Finally, there was an Italian named Neri, who looked like a blacksmith minus his honesty, and said that he remembered seeing me one evening at the casino. I recollected having seen him at the place where I met the wretched Lucie.
In the midst of this band of cut-purses I saw the so-called wife of the pretended Chevalier de Sabi, a pretty woman from Saxony, who, speaking Italian indifferently well, was paying her addresses to the Countess Piccolomini.
I bit my lips with anger to find myself in such honourable company, but putting a good face on a bad game I greeted everybody politely, and then drawing a roll of a hundred Louis from my pocket I presented them to Master Perine Talvis, telling him I was glad to be able to return them to him with my best thanks.
My politeness did not meet with much of a reception, for the impudent scoundrel answered me, as he pocketed the money, that he remembered having lent it me at Presburg, but he also remembered a more important matter.
"And pray what is that?" said I, in a dry and half-disdainful tone.
"You owe me a revenge at the sword's point, as you know right well. Here is the mark of the gash you gave me seven years ago."
So saying, the wretched little man opened his shirt and shewed the small round scar. This scene, which belonged more to farce than comedy, seemed to have struck all tongues with paralysis.
"Anywhere else than in Holland, where important and delicate business debars me from fighting, I shall be glad to meet you and mark you again, if you still desire to cross swords with me; but while I am here I must beg you not to disturb me. All the same, you may as well know that I never go out without a couple of friends in my pockets, and that if you attack me I shall blow your brains out in self- defence"
"My revenge must be with crossed swords," said he. "However, I will let you finish your business."
"You will do wisely."
Piccolomini, who had been casting a hungry eye upon my hundred louis, proposed immediately afterwards a bank at faro, and began to deal. Prudence would have restrained me from playing in such company, but the dictates of prudence were overcome by my desire to get back the hundred louis which I had given Talvis, so I cut in. I had a run of bad luck and lost a hundred ducats, but, as usual, my loss only excited me. I wished to regain what I had lost, so I stayed to supper, and afterwards, with better luck, won back my money. I was content to stop at this, and to let the money I had paid to Talvis go, so I asked Piccolomini to pay me, which he did with a bill of exchange on an Amsterdam bank drawn by a firm in Middlesburg. At first I made some difficulty in taking it, on the pretext that it would be difficult to negotiate, but he promised to let me have the money next day, and I had to give in.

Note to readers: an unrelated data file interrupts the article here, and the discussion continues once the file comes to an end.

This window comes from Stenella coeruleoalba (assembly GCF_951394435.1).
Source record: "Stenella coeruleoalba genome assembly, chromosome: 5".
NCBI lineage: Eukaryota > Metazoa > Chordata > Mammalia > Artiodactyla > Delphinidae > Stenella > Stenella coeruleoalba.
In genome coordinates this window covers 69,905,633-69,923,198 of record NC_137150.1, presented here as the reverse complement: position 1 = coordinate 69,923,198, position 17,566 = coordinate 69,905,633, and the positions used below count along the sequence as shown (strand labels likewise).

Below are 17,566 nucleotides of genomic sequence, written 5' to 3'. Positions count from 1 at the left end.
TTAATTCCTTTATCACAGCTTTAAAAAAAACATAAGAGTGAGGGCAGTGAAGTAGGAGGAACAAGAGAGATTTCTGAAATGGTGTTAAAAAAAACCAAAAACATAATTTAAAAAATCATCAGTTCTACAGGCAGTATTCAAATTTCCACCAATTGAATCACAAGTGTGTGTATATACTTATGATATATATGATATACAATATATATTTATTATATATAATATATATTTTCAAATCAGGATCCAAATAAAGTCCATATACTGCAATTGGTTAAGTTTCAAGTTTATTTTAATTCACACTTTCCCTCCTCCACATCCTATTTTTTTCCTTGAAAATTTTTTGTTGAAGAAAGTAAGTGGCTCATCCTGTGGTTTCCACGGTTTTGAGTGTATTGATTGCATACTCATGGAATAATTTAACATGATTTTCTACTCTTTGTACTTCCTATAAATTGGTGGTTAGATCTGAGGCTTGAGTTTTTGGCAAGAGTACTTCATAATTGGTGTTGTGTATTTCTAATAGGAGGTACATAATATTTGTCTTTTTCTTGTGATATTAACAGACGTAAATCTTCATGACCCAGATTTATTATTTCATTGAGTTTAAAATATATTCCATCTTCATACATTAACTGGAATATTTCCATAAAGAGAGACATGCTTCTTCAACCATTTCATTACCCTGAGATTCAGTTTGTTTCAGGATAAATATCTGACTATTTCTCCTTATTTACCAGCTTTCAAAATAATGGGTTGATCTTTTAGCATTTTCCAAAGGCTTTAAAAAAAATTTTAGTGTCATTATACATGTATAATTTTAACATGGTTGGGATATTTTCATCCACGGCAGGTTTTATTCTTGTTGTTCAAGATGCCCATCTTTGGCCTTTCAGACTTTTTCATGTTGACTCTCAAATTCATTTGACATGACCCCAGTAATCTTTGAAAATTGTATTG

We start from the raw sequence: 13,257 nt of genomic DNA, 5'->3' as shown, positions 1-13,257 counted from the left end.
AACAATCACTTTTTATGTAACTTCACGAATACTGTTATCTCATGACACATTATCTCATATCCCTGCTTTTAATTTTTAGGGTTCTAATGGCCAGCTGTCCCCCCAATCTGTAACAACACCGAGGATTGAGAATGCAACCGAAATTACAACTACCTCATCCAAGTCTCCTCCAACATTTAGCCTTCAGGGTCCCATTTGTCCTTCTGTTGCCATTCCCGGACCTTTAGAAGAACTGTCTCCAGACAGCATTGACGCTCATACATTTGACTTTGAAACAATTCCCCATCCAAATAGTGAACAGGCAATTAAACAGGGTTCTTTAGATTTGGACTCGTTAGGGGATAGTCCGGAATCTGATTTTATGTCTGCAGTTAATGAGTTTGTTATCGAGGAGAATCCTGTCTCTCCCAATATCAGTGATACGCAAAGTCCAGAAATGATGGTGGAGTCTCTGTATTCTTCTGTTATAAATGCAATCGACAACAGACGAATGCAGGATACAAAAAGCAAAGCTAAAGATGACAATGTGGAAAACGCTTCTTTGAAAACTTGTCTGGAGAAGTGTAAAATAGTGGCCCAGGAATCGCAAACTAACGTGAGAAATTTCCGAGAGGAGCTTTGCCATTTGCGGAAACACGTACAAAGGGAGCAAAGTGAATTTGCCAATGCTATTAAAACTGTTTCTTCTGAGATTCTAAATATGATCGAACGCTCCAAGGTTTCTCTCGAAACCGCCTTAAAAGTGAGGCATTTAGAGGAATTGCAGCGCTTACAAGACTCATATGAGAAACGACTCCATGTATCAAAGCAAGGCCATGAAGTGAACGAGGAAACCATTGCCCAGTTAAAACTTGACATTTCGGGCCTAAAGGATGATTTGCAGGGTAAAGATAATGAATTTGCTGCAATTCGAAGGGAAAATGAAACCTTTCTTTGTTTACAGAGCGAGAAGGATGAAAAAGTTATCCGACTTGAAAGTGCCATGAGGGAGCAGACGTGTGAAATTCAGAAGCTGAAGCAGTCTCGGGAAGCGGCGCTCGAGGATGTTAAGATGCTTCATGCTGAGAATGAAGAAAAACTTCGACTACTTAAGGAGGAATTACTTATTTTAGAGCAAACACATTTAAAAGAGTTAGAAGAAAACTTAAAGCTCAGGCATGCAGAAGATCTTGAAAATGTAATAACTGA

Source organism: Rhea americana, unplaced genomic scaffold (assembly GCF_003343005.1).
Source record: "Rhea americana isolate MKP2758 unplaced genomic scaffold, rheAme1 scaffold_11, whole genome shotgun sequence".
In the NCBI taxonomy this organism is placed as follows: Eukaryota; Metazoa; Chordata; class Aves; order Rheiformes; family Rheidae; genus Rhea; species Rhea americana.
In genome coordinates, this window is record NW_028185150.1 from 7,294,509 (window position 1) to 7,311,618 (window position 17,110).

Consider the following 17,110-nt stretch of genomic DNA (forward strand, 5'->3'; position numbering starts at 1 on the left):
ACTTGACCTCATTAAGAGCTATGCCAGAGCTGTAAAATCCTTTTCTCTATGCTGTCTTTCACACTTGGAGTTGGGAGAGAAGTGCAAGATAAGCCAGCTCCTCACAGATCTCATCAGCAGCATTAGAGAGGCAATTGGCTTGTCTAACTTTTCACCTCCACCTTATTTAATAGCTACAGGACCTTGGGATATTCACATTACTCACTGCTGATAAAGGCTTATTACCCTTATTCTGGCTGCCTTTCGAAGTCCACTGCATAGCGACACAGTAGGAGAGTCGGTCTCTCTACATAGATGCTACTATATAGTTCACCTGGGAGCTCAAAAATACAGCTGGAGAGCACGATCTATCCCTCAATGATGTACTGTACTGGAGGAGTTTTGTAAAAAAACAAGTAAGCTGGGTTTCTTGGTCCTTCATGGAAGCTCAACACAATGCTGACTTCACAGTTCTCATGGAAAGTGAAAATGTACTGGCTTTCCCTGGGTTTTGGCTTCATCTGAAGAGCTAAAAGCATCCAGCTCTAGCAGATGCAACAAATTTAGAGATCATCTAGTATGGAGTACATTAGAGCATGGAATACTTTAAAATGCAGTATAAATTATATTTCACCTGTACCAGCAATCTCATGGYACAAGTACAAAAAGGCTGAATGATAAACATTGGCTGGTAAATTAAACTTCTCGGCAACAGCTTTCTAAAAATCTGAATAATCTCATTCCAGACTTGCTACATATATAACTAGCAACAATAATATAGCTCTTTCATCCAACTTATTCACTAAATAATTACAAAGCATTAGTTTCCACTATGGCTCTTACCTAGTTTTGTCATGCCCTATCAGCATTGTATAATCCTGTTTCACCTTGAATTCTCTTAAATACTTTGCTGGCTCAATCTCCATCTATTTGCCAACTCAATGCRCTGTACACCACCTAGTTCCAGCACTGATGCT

I made haste to leave this cut-throat place, after refusing to lend Talvis a hundred Louis, which he wanted to borrow of me on the strength of the revenge I owed him. He was in a bad humour, both on this account and because he had lost the hundred Louis I had paid him, and he allowed himself to use abusive language, which I treated with contempt. I went to bed, promising myself never to set foot in such a place again.
The next morning, however, I went out with the intention of calling on Piccolomini to get the bill of exchange cashed, but on my way I happened to go into a coffee-house and to meet Rigerboos, Therese's friend, whose acquaintance the reader has already made. After greeting each other, and talking about Therese, who was now in London and doing well, I skewed him my bill, telling him the circumstances under which I had it. He looked at it closely, and said,
"It's a forgery, and the original from which it was copied was honoured yesterday."
He saw that I could scarcely believe it, and told me to come with him to be convinced of the truth of what he said.
He took me to a merchant of his acquaintance, who skewed me the genuine bill, which he had cashed the day before for an individual who was unknown to him.